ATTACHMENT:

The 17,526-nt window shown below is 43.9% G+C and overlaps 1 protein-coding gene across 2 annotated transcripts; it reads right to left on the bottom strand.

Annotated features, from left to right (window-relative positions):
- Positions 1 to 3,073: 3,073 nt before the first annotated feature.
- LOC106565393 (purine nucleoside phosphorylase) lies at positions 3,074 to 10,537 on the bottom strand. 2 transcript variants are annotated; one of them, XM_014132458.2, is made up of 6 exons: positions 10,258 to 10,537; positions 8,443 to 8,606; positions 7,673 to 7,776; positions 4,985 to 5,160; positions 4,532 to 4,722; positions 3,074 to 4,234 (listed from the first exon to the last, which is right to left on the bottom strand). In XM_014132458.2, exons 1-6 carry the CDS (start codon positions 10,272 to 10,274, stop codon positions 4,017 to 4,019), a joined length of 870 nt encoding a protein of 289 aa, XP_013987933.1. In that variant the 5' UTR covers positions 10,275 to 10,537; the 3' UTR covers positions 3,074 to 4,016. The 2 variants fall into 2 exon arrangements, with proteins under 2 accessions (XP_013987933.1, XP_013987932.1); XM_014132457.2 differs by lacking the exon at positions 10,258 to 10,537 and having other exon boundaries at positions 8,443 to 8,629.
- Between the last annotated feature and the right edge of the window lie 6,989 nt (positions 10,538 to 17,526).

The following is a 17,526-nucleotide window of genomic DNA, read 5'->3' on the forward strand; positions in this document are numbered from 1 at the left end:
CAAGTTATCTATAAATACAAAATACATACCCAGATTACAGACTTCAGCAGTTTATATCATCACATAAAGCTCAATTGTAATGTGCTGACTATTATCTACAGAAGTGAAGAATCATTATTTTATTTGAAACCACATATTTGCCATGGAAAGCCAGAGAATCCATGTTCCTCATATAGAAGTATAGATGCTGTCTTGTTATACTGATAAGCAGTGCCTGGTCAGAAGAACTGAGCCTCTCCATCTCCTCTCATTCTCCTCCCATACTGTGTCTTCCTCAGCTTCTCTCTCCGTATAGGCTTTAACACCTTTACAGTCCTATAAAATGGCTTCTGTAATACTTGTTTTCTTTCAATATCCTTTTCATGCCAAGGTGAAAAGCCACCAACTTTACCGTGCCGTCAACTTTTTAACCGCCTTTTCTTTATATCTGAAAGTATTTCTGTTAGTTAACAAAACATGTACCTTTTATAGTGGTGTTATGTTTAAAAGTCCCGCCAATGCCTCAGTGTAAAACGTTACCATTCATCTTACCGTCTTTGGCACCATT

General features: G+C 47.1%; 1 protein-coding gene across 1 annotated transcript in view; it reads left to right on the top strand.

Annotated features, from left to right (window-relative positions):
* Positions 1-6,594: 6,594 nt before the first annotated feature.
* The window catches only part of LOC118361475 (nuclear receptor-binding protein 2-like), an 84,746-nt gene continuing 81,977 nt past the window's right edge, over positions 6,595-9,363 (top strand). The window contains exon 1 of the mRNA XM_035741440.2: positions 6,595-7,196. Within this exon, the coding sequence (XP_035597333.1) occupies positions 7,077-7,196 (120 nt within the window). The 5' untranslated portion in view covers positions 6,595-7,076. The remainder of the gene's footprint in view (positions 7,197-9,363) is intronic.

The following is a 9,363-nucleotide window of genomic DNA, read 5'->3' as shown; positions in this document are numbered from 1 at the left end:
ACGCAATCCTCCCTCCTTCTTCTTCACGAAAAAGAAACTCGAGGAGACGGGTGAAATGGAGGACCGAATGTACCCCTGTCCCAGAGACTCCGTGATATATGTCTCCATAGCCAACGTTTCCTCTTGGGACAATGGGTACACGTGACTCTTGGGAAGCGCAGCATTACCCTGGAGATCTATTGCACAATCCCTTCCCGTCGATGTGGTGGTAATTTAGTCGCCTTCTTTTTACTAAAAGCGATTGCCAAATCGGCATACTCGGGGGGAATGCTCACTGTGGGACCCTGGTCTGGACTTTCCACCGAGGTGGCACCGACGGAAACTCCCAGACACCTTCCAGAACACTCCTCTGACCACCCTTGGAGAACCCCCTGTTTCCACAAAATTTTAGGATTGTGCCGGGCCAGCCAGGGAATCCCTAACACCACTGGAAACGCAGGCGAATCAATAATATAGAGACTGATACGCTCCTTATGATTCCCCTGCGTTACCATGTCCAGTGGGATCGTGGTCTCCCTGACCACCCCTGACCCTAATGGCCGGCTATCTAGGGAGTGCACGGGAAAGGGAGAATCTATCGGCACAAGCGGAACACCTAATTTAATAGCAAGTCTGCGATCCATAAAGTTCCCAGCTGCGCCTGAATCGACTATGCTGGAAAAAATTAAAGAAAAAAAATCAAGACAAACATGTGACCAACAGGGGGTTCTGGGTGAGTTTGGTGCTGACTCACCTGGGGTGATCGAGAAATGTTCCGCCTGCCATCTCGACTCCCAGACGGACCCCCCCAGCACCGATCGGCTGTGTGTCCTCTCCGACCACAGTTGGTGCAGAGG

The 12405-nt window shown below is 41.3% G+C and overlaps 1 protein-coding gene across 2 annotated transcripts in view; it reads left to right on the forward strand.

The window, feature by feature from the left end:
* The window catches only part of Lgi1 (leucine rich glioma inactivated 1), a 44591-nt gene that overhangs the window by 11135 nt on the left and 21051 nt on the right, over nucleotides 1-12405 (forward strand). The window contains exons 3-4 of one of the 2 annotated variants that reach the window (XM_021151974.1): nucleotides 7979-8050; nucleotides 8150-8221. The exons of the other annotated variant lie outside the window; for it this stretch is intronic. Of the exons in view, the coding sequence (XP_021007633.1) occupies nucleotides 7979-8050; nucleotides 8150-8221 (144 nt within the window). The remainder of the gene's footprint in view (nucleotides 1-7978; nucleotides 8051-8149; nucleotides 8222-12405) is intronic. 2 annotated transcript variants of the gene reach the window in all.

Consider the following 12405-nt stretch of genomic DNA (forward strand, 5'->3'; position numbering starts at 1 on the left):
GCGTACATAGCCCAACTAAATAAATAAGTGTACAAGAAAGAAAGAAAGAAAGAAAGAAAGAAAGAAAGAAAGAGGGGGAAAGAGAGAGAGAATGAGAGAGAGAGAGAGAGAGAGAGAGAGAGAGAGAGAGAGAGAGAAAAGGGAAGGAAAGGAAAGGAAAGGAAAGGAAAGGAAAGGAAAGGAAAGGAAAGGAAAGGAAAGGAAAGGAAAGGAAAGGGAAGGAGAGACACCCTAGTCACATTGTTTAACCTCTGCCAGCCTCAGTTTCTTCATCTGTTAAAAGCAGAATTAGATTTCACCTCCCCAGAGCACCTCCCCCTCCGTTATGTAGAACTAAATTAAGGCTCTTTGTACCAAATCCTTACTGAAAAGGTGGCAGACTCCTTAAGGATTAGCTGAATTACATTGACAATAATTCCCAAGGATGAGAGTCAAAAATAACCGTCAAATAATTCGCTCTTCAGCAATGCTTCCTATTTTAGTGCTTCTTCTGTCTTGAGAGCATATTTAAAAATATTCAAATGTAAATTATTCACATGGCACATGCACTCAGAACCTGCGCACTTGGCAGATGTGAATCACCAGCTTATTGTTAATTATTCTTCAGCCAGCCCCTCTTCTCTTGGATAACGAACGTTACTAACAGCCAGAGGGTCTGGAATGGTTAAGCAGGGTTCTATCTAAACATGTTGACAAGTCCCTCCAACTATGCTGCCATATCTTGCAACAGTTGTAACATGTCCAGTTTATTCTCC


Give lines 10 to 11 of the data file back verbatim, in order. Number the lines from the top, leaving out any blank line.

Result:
* Positions 1-6,594: 6,594 nt before the first annotated feature.
* The window catches only part of LOC118361475 (nuclear receptor-binding protein 2-like), an 84,746-nt gene continuing 81,977 nt past the window's right edge, over positions 6,595-9,363 (top strand). The window contains exon 1 of the mRNA XM_035741440.2: positions 6,595-7,196. Within this exon, the coding sequence (XP_035597333.1) occupies positions 7,077-7,196 (120 nt within the window). The 5' untranslated portion in view covers positions 6,595-7,076. The remainder of the gene's footprint in view (positions 7,197-9,363) is intronic.